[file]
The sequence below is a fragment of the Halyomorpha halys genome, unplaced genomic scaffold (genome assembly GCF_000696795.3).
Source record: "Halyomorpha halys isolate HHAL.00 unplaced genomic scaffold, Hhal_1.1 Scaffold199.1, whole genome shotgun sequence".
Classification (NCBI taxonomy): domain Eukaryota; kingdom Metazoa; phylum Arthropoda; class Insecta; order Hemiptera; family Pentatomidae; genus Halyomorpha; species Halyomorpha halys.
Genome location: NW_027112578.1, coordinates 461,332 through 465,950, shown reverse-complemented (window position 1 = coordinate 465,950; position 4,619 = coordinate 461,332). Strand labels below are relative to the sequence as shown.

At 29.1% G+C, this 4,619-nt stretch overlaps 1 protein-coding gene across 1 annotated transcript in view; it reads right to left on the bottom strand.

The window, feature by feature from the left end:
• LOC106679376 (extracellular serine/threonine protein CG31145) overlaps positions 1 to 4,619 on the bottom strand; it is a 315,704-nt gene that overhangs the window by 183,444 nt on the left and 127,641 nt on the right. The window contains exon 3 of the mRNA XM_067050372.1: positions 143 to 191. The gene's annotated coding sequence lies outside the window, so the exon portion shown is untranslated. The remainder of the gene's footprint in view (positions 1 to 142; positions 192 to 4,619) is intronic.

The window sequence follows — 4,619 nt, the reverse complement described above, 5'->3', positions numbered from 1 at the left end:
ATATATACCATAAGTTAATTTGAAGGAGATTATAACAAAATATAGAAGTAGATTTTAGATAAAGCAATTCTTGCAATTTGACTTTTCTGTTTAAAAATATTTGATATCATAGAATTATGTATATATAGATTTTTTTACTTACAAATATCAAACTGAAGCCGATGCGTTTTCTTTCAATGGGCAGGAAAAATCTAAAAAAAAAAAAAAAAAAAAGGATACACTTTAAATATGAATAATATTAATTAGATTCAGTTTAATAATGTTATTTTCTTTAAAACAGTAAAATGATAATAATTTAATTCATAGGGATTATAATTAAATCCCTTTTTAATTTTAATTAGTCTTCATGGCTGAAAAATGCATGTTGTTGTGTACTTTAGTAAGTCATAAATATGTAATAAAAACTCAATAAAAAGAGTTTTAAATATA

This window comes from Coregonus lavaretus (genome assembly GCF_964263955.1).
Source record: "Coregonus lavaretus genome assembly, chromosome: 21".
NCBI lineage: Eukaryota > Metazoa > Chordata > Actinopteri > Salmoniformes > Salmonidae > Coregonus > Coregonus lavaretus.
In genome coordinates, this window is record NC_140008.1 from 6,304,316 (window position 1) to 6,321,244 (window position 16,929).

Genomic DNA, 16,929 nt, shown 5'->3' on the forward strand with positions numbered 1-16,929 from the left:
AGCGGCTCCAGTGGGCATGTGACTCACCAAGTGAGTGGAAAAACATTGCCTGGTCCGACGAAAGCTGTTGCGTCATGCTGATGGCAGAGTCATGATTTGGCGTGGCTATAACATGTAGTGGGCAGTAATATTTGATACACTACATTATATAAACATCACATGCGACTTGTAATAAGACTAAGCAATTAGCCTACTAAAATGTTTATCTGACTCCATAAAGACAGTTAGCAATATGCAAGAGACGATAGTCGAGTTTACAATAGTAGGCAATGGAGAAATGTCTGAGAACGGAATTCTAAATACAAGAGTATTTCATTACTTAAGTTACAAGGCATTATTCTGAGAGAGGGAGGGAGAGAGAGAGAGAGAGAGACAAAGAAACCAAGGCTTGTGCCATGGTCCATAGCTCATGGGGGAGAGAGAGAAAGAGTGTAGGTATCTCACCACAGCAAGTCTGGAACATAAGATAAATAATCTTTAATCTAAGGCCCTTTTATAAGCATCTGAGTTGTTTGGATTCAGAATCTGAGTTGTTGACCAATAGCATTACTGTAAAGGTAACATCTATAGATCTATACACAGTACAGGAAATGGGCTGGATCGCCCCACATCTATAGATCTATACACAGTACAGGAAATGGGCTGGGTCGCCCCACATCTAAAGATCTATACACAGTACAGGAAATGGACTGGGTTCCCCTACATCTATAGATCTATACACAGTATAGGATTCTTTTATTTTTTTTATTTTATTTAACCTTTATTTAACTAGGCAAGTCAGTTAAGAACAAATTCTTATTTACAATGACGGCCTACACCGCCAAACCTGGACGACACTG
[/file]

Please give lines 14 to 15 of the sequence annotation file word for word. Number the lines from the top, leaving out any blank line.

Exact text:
Genomic DNA, 16,929 nt, shown 5'->3' on the forward strand with positions numbered 1-16,929 from the left:
AGCGGCTCCAGTGGGCATGTGACTCACCAAGTGAGTGGAAAAACATTGCCTGGTCCGACGAAAGCTGTTGCGTCATGCTGATGGCAGAGTCATGATTTGGCGTGGCTATAACATGTAGTGGGCAGTAATATTTGATACACTACATTATATAAACATCACATGCGACTTGTAATAAGACTAAGCAATTAGCCTACTAAAATGTTTATCTGACTCCATAAAGACAGTTAGCAATATGCAAGAGACGATAGTCGAGTTTACAATAGTAGGCAATGGAGAAATGTCTGAGAACGGAATTCTAAATACAAGAGTATTTCATTACTTAAGTTACAAGGCATTATTCTGAGAGAGGGAGGGAGAGAGAGAGAGAGAGAGACAAAGAAACCAAGGCTTGTGCCATGGTCCATAGCTCATGGGGGAGAGAGAGAAAGAGTGTAGGTATCTCACCACAGCAAGTCTGGAACATAAGATAAATAATCTTTAATCTAAGGCCCTTTTATAAGCATCTGAGTTGTTTGGATTCAGAATCTGAGTTGTTGACCAATAGCATTACTGTAAAGGTAACATCTATAGATCTATACACAGTACAGGAAATGGGCTGGATCGCCCCACATCTATAGATCTATACACAGTACAGGAAATGGGCTGGGTCGCCCCACATCTAAAGATCTATACACAGTACAGGAAATGGACTGGGTTCCCCTACATCTATAGATCTATACACAGTATAGGATTCTTTTATTTTTTTTATTTTATTTAACCTTTATTTAACTAGGCAAGTCAGTTAAGAACAAATTCTTATTTACAATGACGGCCTACACCGCCAAACCTGGACGACACTG